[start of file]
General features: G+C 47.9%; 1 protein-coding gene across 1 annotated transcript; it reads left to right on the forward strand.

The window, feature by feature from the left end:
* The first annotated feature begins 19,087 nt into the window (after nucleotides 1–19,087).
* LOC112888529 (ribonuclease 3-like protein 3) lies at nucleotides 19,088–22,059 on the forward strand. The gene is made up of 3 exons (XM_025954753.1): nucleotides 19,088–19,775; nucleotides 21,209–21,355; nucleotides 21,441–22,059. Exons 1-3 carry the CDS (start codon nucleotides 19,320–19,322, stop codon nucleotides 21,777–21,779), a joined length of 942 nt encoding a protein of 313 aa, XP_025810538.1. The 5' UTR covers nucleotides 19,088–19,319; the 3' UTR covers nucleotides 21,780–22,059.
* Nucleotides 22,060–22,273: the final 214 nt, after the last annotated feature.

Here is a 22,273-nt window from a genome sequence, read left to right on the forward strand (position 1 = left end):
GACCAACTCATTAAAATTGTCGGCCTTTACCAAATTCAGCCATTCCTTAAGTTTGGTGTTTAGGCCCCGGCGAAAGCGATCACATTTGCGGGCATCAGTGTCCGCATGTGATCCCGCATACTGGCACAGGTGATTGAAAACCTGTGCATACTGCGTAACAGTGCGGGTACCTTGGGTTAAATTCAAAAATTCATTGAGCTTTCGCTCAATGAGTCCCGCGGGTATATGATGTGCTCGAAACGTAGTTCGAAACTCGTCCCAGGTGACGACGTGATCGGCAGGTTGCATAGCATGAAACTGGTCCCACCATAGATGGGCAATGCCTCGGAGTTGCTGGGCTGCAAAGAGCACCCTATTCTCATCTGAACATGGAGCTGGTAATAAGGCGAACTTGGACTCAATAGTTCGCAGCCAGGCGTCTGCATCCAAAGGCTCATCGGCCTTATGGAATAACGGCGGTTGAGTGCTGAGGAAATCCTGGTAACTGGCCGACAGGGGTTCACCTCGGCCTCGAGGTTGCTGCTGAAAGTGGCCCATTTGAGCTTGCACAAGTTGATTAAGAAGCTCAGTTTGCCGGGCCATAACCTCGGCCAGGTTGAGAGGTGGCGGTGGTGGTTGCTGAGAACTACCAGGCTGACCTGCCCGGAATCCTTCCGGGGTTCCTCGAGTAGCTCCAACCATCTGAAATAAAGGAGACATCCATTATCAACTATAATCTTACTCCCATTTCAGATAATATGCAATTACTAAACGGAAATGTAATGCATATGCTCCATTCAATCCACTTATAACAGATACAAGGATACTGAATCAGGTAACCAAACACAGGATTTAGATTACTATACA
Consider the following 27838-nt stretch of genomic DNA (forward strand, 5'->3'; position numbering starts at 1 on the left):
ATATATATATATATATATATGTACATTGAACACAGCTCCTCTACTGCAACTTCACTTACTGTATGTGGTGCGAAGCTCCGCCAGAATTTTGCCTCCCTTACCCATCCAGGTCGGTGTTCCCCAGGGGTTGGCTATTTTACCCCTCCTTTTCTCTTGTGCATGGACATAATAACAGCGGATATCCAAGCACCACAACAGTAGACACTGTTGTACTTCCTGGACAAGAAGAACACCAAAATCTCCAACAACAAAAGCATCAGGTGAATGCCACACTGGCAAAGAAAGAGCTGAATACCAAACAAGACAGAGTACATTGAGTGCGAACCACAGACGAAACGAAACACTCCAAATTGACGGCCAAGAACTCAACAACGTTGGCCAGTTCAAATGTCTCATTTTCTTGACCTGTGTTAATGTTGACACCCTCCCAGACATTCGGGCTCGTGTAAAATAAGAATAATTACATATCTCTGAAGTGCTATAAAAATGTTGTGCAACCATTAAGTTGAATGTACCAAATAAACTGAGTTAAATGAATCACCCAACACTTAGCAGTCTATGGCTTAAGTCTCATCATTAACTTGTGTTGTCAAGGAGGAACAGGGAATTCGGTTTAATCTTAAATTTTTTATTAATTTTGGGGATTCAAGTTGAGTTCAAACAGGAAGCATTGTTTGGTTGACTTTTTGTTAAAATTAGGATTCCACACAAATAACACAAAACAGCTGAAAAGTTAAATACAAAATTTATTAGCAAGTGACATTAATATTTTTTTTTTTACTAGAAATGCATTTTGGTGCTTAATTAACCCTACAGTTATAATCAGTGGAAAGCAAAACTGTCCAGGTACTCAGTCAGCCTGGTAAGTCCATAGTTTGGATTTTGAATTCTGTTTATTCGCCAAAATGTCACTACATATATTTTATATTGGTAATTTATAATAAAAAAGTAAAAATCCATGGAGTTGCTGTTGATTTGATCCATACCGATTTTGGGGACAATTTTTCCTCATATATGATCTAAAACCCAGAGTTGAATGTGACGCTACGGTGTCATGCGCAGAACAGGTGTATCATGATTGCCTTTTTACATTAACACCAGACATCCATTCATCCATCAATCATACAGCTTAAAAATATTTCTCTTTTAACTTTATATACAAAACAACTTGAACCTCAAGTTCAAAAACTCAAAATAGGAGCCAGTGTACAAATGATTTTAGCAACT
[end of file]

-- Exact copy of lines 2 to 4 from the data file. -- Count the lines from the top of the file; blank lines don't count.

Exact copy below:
The window, feature by feature from the left end:
* The first annotated feature begins 19,087 nt into the window (after nucleotides 1–19,087).
* LOC112888529 (ribonuclease 3-like protein 3) lies at nucleotides 19,088–22,059 on the forward strand. The gene is made up of 3 exons (XM_025954753.1): nucleotides 19,088–19,775; nucleotides 21,209–21,355; nucleotides 21,441–22,059. Exons 1-3 carry the CDS (start codon nucleotides 19,320–19,322, stop codon nucleotides 21,777–21,779), a joined length of 942 nt encoding a protein of 313 aa, XP_025810538.1. The 5' UTR covers nucleotides 19,088–19,319; the 3' UTR covers nucleotides 21,780–22,059.